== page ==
Virtualization shoot-out: Red Hat Enterprise Virtualization

Red Hat's server virtualization solution mixes ease and scalability with a few odd limitations

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Like Hyper-V, RHEV doesn't appear to take advantage of the AES-NI instructions in Intel Westmere processors, which accounts for the far lower crypto test results. And like Citrix XenServer, RHEV stumbled when the host was placed under significant load, the overall benchmarks of the VM under test dropping significantly. Hyper-V and VMware are better at handling wider loads than the others.

One significant benefit of RHEV is the ability to leverage multiple memory management technologies, including page sharing, memory compression, and ballooning. These features all have pros and cons -- page sharing may be better for server workloads, while ballooning is better for desktop VMs, for example -- but having all of these options available is a good thing.

The marriage of Qumranet and Red Hat is still in the early stages, and there's sure to be tighter integration with RHEL in the near future. As it stands now, RHEV exists on the edges of the overall Red Hat foundation. For instance, management agents are not yet available for RHEL virtual machines, though they are available for Windows. This means you can't issue a graceful shutdown command of an RHEL server from within RHEV, but must log into the server to perform the shutdown.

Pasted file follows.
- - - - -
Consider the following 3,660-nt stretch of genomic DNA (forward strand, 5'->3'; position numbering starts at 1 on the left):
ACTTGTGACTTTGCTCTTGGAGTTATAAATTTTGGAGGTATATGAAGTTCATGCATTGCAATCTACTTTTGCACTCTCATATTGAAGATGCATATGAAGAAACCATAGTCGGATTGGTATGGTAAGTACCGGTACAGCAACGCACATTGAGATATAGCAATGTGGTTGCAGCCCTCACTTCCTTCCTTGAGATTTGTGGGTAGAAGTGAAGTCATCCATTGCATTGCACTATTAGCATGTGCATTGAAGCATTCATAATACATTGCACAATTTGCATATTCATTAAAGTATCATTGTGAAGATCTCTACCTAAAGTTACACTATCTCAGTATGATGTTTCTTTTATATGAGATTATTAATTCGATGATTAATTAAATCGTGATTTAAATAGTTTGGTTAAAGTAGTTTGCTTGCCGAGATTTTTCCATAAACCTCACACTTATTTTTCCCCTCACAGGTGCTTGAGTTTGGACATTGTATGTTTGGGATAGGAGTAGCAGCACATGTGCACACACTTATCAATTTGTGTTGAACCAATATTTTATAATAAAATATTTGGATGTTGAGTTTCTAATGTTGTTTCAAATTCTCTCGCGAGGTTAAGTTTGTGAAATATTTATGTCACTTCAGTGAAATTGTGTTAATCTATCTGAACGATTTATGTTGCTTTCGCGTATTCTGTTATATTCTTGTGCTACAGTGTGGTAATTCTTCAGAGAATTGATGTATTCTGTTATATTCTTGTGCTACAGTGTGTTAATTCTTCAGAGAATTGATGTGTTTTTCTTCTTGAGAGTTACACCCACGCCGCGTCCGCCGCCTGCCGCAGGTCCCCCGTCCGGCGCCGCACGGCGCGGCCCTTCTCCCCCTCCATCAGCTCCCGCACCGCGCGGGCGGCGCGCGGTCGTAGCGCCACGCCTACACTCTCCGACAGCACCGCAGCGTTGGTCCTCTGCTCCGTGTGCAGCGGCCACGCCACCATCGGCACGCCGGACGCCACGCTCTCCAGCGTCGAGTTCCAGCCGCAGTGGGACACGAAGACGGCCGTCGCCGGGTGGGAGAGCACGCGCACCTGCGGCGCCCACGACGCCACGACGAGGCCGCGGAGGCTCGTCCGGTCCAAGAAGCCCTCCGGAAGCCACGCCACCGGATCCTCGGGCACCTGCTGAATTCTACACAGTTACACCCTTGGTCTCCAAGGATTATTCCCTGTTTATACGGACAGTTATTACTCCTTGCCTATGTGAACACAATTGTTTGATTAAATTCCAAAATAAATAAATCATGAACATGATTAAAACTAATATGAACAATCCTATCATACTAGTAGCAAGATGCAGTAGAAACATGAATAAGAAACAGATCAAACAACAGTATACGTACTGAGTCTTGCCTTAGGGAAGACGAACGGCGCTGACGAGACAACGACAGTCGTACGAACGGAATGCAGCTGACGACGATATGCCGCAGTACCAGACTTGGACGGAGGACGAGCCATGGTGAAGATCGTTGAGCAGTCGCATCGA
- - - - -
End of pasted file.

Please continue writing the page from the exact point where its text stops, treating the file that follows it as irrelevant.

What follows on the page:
RHEV is sold on a subscription basis, which makes it initially cheaper than the alternatives. For 9-to-5 support, you can purchase RHEV for $499 per socket per year. A full farm of six dual-socket RHEV hosts will cost about $6,000 per year, and that price includes support and all upgrades as they are released.

Although RHEV certainly appears to be in a transitional phase, the underlying capabilities are strong, and current implementations of KVM outside of RHEV have progressed significantly beyond the ability of RHEV's management framework. This is evident in the advances made in KVM in RHEL 6, versus the version reviewed here, which is based on RHEL 5.6.1.

As time passes the delta between what KVM can do and what RHEV can manage should draw closer, providing a better, more cohesive overall product. Right now, RHEV is a stable and very functional server virtualization platform that offers many important features for a very attractive price.

Read the main article and the other reviews:

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Copyright © 2011 IDG Communications, Inc.

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